Daughter Helping To Find Cure After Mother Beats Breast Cancer
PHILADELPHIA (CBS) -- Every Mother's Day, thousands of families and friends come together for the annual Susan G. Komen Philadelphia Race for the Cure.
As the race nears, one daughter is helping to find a cure after her mother beat breast cancer.
When Casey Baker showed up for her internship at Susan G. Komen Philadelphia, she was pretty surprised to spot a familiar face.
"I was looking at one of the posters in the hallway and I was like, 'That's my mom,'" said Casey.
It was Karen Baker at one of the many Race for the Cures she's attended since beating breast cancer nine years ago.
"Everybody's involved when this happens to a loved one, so if you can be strong, it helps others, too," said Karen.
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Karen's strength had inspired her daughter.
When Casey saw the photo at Komen by chance that day, the West Chester University senior knew the Komen internship was right where she was supposed to be.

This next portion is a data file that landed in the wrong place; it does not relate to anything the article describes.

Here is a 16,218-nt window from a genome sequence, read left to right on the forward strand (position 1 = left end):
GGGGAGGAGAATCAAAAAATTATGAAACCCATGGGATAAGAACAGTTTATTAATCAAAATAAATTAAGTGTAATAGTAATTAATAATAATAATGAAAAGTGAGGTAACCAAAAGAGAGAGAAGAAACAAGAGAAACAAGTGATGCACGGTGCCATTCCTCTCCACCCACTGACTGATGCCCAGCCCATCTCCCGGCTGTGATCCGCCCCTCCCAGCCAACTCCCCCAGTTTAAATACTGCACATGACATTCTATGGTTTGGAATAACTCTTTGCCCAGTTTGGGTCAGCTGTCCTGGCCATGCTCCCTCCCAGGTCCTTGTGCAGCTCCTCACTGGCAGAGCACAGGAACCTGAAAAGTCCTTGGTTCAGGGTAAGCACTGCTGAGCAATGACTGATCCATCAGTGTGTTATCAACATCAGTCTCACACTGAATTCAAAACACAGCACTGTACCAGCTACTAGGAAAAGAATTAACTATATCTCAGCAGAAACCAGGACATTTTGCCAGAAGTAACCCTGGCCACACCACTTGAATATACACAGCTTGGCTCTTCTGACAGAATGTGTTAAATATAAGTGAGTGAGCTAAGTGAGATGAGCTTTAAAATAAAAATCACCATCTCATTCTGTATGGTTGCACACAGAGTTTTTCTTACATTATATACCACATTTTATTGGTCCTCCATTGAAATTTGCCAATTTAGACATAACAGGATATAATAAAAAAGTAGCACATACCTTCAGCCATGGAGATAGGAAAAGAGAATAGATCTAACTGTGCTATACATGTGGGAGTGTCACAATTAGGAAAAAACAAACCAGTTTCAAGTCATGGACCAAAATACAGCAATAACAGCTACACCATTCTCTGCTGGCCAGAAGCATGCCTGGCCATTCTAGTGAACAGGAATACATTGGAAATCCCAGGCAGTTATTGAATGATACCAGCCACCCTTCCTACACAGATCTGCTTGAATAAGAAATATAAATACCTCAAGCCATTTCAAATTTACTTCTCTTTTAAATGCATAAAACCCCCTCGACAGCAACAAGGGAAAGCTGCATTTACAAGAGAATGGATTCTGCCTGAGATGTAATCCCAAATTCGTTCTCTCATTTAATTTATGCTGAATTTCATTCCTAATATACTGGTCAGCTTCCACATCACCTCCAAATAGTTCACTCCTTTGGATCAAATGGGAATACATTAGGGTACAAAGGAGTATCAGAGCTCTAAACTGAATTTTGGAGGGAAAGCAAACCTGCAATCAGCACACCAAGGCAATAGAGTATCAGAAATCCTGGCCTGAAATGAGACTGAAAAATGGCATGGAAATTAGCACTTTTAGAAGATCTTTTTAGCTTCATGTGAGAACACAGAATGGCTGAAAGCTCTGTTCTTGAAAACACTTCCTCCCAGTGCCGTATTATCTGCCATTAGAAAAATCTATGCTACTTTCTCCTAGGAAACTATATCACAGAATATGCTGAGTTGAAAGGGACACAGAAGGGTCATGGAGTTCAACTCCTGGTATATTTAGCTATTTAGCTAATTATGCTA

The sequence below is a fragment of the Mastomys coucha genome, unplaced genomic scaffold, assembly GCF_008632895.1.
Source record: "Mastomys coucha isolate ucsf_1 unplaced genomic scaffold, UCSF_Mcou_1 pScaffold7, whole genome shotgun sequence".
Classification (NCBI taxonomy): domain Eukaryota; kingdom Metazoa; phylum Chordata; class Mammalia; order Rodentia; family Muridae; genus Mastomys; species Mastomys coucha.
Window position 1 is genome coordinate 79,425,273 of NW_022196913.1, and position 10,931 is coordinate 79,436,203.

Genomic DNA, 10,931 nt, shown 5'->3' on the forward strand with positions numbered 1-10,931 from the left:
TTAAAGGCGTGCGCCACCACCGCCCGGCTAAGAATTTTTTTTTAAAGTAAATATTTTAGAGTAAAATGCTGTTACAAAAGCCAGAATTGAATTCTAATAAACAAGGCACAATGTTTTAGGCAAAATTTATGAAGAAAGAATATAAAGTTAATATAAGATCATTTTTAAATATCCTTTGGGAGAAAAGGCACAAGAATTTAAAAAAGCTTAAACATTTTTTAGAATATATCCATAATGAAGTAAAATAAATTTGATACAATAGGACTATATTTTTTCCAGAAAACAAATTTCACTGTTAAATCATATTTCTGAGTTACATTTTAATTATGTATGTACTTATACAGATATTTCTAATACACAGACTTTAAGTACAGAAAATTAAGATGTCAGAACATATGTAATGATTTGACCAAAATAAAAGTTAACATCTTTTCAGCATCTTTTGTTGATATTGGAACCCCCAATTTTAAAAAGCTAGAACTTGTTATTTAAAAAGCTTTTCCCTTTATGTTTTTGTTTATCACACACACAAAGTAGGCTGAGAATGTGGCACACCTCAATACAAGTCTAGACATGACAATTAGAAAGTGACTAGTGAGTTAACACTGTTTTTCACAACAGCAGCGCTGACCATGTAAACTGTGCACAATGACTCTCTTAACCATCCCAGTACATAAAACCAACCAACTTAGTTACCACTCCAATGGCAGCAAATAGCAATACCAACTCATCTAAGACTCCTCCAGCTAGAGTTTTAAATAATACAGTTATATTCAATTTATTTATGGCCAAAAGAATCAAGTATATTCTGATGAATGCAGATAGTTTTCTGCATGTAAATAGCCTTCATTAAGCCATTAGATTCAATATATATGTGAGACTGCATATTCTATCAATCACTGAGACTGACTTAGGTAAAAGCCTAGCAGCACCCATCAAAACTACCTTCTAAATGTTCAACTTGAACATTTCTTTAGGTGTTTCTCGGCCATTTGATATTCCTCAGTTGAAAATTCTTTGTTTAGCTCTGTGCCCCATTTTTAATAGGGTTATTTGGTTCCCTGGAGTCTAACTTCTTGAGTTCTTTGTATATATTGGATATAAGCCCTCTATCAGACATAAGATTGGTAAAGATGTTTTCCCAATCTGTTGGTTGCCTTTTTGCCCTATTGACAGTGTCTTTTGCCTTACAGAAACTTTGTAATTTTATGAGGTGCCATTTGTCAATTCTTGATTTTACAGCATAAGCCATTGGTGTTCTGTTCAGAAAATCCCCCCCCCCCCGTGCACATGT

"Everything that we've been through with my mom, I tried to find something that clicked with public health," said Casey.
For years, the Race for the Cure has been a Baker family tradition.
"It's so great to see all those women out there, all the people that love them out there," said Karen.
This Mother's Day, Casey will be working the race to ensure they raise as much money as possible to fund breast cancer research.
"Every day it's work, work, work. Satellite registration, regular registrations online, people forming teams," explained Casey.
Karen will once again walk down the Art Museum steps with her fellow survivors.
"It is very emotional. I've stood on those steps with women that I've met over the years and some aren't there the following year, so it brings you back," said Karen.
That's what the Race for the Cure is all about: honoring those we've lost and celebrating those who've survived.
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